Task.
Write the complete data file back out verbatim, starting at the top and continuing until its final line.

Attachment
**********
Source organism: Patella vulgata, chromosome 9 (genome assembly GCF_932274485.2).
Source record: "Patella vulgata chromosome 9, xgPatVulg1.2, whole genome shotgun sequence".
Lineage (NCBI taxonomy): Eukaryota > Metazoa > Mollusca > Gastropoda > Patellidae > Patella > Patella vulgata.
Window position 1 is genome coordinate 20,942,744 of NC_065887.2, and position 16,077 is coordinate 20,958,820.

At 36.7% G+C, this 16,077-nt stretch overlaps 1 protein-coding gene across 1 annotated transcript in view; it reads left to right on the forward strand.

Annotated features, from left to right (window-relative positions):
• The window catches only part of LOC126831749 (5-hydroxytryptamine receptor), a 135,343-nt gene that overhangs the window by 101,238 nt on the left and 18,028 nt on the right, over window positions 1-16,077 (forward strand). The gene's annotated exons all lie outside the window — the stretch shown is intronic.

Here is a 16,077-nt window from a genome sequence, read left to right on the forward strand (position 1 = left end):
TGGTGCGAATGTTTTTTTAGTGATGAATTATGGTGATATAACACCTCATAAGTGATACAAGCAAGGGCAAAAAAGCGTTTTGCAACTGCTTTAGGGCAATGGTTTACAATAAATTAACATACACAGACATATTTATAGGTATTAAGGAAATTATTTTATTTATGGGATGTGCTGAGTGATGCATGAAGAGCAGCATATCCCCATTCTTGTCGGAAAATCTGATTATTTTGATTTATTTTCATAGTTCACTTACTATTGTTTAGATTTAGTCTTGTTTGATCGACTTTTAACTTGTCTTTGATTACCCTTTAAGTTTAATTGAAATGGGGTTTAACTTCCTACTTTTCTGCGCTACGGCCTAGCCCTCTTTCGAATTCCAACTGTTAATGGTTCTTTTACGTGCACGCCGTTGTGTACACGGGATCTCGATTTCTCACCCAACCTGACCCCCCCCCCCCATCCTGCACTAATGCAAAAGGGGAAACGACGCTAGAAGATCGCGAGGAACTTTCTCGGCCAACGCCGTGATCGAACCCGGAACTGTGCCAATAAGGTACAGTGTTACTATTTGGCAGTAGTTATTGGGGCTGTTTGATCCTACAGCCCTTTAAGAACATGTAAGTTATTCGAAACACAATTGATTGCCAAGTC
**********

Source organism: Patella vulgata, chromosome 9 (genome assembly GCF_932274485.2).
Source record: "Patella vulgata chromosome 9, xgPatVulg1.2, whole genome shotgun sequence".
Lineage (NCBI taxonomy): Eukaryota > Metazoa > Mollusca > Gastropoda > Patellidae > Patella > Patella vulgata.
Window position 1 is genome coordinate 20,942,744 of NC_065887.2, and position 16,077 is coordinate 20,958,820.

At 36.7% G+C, this 16,077-nt stretch overlaps 1 protein-coding gene across 1 annotated transcript in view; it reads left to right on the forward strand.

Annotated features, from left to right (window-relative positions):
• The window catches only part of LOC126831749 (5-hydroxytryptamine receptor), a 135,343-nt gene that overhangs the window by 101,238 nt on the left and 18,028 nt on the right, over window positions 1-16,077 (forward strand). The gene's annotated exons all lie outside the window — the stretch shown is intronic.

Here is a 16,077-nt window from a genome sequence, read left to right on the forward strand (position 1 = left end):
TGGTGCGAATGTTTTTTTAGTGATGAATTATGGTGATATAACACCTCATAAGTGATACAAGCAAGGGCAAAAAAGCGTTTTGCAACTGCTTTAGGGCAATGGTTTACAATAAATTAACATACACAGACATATTTATAGGTATTAAGGAAATTATTTTATTTATGGGATGTGCTGAGTGATGCATGAAGAGCAGCATATCCCCATTCTTGTCGGAAAATCTGATTATTTTGATTTATTTTCATAGTTCACTTACTATTGTTTAGATTTAGTCTTGTTTGATCGACTTTTAACTTGTCTTTGATTACCCTTTAAGTTTAATTGAAATGGGGTTTAACTTCCTACTTTTCTGCGCTACGGCCTAGCCCTCTTTCGAATTCCAACTGTTAATGGTTCTTTTACGTGCACGCCGTTGTGTACACGGGATCTCGATTTCTCACCCAACCTGACCCCCCCCCCCCATCCTGCACTAATGCAAAAGGGGAAACGACGCTAGAAGATCGCGAGGAACTTTCTCGGCCAACGCCGTGATCGAACCCGGAACTGTGCCAATAAGGTACAGTGTTACTATTTGGCAGTAGTTATTGGGGCTGTTTGATCCTACAGCCCTTTAAGAACATGTAAGTTATTCGAAACACAATTGATTGCCAAGTC